Agency: Cordis | Branch: FP7 | Program: CP-FP | Phase: ENERGY-2007-1.1-03 | Award Amount: 4.37M | Year: 2008
IDEAL-Cell proposes to develop a new innovative and competitive concept of a high temperature Fuel Cell, operated in the range 600-700C, based on the junction between a PCFC anode/electrolyte part and a SOFC electrolyte/cathode, through a mixed H2 and O2 conducting porous ceramic membrane. Protons created at the anode progress toward the central membrane to meet with Oxygen ions created at the cathode, to form water, which is evacuated through the interconnected porosity network. Therefore, in our concept, Hydrogen, Oxygen and water are located in 3 independent chambers, which allows avoiding all the detrimental consequences linked to the presence of water at electrodes (low fuel and electrical efficiency, interconnect corrosion, need for a gas counter-flow). The IDEAL-Cell concept brings a considerable enhancement of the overall system efficiency (fine-tuning of the catalytic properties of the electrode, possibility of applying a pressure on both the electrode sides, more simpler and compact stack-design with less sophisticated interconnects, more efficient pre-heating of gas, simplified heat exchange system for co-generation, availability of high quality pure water for vaporeforming ). This 4-year project, divided in 2 parts, is organized so that the risk is minimized at each step. The first 2 years will focus on the proof of the concept with routine materials; the last 2 years will be dedicated to the development of an optimized short-stack with advanced materials and architecture. The project work programme is based on extensive theory and modelling, material development, testing techniques development, benchmarking and dissemination of the knowledge acquired during the duration of the project. The best European teams have been carefully selected according to their complementary expertises and skills, and so that the type of activities involved (academic research, applied research, materials supply) ensures the success of the IDEAL-Cell project.
Moreira S.D.F.C.,University of Minho |
Silva C.J.R.,University of Minho |
Prado L.A.S.A.,TU Hamburg - Harburg |
Costa M.F.M.,University of Minho |
And 3 more authors.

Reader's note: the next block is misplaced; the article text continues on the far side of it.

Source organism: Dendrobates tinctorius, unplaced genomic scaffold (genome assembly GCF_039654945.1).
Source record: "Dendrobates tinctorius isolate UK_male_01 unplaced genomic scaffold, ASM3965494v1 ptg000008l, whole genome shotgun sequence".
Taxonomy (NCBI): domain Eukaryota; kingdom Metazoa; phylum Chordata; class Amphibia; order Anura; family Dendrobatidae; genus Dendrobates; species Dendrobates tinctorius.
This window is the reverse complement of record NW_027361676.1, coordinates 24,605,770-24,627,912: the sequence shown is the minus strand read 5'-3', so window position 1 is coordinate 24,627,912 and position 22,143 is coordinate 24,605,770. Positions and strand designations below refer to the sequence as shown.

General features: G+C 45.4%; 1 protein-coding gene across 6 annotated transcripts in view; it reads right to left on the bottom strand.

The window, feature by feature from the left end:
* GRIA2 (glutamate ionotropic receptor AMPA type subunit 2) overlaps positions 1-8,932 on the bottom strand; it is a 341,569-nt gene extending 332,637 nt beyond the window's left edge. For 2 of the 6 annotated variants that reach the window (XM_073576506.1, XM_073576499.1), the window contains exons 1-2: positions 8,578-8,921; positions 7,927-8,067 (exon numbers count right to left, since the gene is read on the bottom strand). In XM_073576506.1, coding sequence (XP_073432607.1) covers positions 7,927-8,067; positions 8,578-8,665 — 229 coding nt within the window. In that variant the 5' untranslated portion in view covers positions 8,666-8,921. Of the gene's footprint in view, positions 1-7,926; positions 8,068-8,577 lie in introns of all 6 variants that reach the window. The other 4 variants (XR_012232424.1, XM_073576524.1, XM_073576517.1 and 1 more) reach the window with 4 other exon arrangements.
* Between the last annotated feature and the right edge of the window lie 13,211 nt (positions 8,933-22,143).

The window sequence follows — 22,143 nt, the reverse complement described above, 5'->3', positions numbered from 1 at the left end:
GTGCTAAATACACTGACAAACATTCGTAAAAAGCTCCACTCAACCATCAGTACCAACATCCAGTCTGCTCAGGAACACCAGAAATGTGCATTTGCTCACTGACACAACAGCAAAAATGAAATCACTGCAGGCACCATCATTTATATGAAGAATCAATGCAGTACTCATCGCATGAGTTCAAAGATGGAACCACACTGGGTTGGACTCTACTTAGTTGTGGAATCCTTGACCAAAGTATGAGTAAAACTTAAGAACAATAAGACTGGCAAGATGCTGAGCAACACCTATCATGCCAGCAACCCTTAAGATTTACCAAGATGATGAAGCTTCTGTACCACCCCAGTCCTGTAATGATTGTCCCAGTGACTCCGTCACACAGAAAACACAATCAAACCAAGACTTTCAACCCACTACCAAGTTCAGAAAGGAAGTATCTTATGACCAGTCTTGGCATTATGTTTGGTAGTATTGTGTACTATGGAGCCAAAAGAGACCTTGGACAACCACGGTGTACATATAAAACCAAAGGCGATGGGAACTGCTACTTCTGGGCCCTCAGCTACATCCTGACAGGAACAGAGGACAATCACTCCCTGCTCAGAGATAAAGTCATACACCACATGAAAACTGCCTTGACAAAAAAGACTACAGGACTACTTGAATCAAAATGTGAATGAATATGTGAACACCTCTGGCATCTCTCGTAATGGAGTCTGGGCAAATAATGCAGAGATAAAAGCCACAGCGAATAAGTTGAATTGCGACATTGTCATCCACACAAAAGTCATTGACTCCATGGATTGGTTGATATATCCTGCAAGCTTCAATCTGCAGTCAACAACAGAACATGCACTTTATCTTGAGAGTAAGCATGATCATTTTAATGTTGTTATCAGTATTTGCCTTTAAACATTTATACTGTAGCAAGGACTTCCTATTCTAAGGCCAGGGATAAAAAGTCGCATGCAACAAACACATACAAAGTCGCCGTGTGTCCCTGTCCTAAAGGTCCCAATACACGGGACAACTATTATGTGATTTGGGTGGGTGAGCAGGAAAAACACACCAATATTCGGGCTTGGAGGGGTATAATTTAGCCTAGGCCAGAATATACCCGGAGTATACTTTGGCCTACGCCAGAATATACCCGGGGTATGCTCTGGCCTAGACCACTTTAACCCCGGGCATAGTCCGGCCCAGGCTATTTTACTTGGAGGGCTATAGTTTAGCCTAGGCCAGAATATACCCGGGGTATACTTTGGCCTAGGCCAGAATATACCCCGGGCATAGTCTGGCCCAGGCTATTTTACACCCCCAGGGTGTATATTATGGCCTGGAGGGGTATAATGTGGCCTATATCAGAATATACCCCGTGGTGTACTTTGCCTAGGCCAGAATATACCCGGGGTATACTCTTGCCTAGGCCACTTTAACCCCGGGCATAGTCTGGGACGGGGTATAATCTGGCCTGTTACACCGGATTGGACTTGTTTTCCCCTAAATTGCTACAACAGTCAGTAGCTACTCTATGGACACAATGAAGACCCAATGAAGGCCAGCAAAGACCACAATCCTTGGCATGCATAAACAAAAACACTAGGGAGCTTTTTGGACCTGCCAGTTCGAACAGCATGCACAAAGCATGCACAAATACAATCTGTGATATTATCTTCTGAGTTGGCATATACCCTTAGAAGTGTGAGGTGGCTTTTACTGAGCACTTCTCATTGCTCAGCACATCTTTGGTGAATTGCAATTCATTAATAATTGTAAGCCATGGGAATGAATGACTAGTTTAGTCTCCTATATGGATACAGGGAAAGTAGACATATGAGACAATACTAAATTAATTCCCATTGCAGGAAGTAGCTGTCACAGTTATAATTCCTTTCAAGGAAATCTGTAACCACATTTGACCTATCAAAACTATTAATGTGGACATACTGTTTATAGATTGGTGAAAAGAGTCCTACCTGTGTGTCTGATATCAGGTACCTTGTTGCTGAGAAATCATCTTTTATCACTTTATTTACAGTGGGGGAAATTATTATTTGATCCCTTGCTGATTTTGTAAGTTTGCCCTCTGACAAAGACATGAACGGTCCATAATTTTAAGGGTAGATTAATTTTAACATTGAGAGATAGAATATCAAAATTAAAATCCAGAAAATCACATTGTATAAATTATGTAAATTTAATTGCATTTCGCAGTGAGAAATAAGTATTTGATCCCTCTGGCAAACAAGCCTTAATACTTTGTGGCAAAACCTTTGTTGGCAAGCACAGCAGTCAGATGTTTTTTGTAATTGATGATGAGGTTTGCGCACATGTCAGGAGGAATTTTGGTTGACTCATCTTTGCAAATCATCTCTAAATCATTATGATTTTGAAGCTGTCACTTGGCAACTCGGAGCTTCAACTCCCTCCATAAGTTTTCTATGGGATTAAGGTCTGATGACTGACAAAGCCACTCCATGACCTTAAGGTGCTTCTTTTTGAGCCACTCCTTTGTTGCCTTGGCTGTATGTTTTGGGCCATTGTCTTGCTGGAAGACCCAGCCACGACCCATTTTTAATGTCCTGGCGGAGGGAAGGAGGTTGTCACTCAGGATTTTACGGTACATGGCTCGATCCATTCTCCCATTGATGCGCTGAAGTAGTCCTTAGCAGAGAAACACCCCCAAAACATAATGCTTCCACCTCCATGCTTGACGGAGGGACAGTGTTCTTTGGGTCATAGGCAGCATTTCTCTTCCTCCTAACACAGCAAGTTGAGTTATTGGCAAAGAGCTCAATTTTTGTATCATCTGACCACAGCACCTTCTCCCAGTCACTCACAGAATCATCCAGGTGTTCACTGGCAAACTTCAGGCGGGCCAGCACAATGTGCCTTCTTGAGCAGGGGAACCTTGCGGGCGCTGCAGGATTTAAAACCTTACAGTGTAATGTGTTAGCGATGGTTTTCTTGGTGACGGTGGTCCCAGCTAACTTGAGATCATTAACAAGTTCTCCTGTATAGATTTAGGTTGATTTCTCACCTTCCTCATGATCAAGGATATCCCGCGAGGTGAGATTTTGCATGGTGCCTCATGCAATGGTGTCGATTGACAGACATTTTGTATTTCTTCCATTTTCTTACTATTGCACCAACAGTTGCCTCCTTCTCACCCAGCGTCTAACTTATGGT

Journal of Polymer Science, Part B: Polymer Physics | Year: 2012
Flexible hybrid xerogels bringing together high optical transparency up to 96%, low shrinkage down to 5.5%, very smooth surface (average roughness of about 0.3 nm) and thermal stability up to 200 °C were achieved as a result of the optimization of sol-gel preparative method and a new combination of sol-gel precursors. Two types of hybrid materials (hereafter referred, respectively, as urea-silicate and amino-alcohol-silicate gels) were synthesized in this work. The shrinkage and the transparency of these materials have been drastically improved by using two different derived siloxanes (3-isocyanate propyltriethoxysilane and 3-glycidoxypropyltrimethoxysilane) and two amine-terminated polyether precursors with different molecular weights. A drying process was implemented to minimize yellowing of prepared samples. Under these conditions, we were able to efficiently reproduce a well-defined imprinted pattern at materials surface by using an original casting mould. The study of the diffraction characteristics of the obtained grating revealed a good reproducibility of the imprinted grating that shows to be comparable with the original mould. The developed methodology opens the possibility to produce diffraction lenses with a wide range of forms by a simple method based on sol-gel process. © 2011 Wiley Periodicals, Inc.
Agency: Cordis | Branch: FP7 | Program: BSG-SME | Phase: SME-2012-1 | Award Amount: 1.48M | Year: 2012
Climate change is one of the largest threats facing the world today. At the forefront of combating this issue are low carbon technologies. Recently, HEV (Hybrid Electric Vehicles) have come forward as the most achievable solution of the moment. At present, HEV use expensive Lithium ion and NiM batteries due to their high power to weight ratio. Lead-acid batteries are a cheaper option, but due to their lower power to weight ratio they are not used. The MEMLAB project aims to solve this through the development of lightweight electrodes for use in lead-acid batteries. The project will use state-of-the-art fibre production technology to create titanium and aluminium fibre networks. These will be coated in lead and lead oxide. The objective is to achieve a greater than 50% reduction in the overall weight of a lead-acid battery thereby significantly increasing their power to weight ratio making them a realistic alternative for application in hybrid electric vehicles. In addition to application in the hybrid electric vehicle market, the replacement of standard lead-acid batteries, containing large and heavy quantities of lead, by lightweight lead-acid batteries will also lead to a significant reduction in the polluting effect of road-going vehicles due to the large quantity of vehicles in use. The number of lead-acid batteries currently manufactured in Europe is approximately 70 million per year. The project consortium has been specifically constructed so that the research partners deliver the technical research required by the SME consortium partners. Successful completion of project MEMLAB will significantly strengthen the competitive position of the participating SMEs by both opening new markets, hybrid electric vehicles, and expanding opportunities in existing markets, lead-acid batteries. Furthermore, the project consortium will also seek to identify and evaluate further market applications, for example industrial filtration as well as fuel cells.